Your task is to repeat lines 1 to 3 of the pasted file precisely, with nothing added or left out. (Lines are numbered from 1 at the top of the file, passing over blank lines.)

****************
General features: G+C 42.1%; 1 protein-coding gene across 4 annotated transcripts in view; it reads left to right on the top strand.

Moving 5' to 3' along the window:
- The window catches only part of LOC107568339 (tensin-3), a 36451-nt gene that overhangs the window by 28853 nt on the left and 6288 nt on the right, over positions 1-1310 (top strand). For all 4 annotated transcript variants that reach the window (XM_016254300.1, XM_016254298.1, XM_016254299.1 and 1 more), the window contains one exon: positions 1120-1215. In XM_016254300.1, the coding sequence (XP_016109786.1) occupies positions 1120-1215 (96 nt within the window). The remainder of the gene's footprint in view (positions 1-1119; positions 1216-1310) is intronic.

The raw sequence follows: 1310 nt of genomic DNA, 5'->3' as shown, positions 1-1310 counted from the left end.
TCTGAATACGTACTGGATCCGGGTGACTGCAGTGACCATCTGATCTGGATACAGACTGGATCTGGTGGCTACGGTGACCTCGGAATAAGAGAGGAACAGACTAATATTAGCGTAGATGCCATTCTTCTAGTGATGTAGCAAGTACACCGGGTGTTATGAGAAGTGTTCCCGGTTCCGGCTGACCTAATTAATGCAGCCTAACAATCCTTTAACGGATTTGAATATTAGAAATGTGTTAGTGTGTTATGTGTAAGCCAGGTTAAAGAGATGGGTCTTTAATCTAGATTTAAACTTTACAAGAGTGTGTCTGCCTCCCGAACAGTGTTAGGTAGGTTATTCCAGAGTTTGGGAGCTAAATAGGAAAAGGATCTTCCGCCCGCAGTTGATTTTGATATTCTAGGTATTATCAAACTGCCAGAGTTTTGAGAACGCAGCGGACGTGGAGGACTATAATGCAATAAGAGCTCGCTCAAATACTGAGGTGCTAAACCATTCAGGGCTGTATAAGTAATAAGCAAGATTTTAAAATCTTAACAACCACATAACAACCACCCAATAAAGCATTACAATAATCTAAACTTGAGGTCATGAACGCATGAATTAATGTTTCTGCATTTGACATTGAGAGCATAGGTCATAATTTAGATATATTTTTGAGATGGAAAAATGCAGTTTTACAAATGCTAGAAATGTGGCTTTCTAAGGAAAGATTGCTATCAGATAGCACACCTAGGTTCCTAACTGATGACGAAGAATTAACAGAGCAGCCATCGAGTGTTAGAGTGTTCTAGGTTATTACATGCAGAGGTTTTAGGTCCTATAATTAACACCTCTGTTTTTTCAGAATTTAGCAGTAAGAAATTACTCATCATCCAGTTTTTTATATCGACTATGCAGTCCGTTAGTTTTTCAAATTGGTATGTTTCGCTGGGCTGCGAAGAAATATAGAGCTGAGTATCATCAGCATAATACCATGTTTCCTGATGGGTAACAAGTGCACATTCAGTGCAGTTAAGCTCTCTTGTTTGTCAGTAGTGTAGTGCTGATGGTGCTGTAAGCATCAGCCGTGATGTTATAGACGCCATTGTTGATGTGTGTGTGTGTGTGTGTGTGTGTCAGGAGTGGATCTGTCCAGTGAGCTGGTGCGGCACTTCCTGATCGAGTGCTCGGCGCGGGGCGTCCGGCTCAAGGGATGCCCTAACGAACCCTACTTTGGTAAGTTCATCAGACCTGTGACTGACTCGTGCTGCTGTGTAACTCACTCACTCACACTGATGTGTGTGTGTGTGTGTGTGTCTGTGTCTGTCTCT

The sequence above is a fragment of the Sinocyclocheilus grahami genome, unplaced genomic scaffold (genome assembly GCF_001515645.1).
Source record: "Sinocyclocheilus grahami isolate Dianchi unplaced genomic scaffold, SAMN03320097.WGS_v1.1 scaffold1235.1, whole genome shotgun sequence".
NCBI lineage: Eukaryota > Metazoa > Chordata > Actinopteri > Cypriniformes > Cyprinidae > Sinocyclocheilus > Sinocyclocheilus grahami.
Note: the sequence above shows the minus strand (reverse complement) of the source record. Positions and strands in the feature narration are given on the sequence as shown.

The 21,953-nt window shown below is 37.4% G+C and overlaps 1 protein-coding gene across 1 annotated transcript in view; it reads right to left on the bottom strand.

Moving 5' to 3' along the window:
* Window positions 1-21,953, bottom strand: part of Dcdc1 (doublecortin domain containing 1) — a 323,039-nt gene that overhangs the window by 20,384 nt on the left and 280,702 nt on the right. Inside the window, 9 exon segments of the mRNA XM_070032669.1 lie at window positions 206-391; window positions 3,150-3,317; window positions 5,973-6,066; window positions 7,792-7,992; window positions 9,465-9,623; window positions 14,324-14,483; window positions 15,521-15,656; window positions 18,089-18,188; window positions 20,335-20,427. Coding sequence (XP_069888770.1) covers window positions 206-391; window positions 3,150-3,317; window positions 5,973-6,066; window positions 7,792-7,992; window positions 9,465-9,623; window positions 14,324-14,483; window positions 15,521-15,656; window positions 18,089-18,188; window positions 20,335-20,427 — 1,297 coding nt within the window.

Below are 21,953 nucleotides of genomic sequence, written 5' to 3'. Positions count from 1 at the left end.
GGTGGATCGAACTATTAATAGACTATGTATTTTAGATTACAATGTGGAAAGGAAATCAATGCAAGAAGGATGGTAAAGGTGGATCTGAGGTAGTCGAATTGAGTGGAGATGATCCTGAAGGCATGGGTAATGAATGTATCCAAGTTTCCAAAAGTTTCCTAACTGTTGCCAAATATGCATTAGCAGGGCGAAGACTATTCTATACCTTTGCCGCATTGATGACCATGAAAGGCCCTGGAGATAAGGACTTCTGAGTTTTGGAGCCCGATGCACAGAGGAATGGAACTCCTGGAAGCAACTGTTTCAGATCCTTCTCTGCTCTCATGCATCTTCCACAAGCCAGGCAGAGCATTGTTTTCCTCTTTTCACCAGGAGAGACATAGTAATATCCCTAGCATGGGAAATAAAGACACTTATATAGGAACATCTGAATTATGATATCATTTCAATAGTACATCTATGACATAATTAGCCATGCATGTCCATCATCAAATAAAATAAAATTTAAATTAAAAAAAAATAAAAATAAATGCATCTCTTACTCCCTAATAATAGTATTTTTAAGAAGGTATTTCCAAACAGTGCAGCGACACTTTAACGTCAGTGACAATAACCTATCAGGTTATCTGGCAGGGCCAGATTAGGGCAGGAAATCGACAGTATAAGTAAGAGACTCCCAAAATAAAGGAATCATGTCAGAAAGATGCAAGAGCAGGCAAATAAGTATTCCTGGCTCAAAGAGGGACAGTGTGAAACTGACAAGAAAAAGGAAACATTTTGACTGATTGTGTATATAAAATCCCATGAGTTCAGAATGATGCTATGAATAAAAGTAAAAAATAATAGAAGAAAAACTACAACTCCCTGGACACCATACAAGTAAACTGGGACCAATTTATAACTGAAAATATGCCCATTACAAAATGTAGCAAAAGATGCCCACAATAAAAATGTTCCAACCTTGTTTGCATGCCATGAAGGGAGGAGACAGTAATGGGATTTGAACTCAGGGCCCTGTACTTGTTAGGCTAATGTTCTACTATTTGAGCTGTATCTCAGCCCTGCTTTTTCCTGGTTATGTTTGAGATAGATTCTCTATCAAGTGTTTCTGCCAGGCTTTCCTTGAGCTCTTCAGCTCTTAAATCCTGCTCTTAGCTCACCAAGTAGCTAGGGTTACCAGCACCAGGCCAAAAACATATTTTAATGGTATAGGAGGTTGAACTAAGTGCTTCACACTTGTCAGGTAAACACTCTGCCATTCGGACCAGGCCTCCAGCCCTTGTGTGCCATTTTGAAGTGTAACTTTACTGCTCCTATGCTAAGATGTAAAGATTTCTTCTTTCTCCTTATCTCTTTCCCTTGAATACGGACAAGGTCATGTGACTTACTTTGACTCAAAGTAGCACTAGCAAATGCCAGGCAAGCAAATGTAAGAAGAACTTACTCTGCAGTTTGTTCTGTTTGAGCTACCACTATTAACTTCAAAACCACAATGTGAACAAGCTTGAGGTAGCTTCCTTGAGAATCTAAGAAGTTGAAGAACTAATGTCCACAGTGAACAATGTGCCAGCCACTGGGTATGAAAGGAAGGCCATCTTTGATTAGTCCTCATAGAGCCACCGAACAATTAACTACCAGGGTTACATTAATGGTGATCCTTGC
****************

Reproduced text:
General features: G+C 42.1%; 1 protein-coding gene across 4 annotated transcripts in view; it reads left to right on the top strand.

Moving 5' to 3' along the window:
- The window catches only part of LOC107568339 (tensin-3), a 36451-nt gene that overhangs the window by 28853 nt on the left and 6288 nt on the right, over positions 1-1310 (top strand). For all 4 annotated transcript variants that reach the window (XM_016254300.1, XM_016254298.1, XM_016254299.1 and 1 more), the window contains one exon: positions 1120-1215. In XM_016254300.1, the coding sequence (XP_016109786.1) occupies positions 1120-1215 (96 nt within the window). The remainder of the gene's footprint in view (positions 1-1119; positions 1216-1310) is intronic.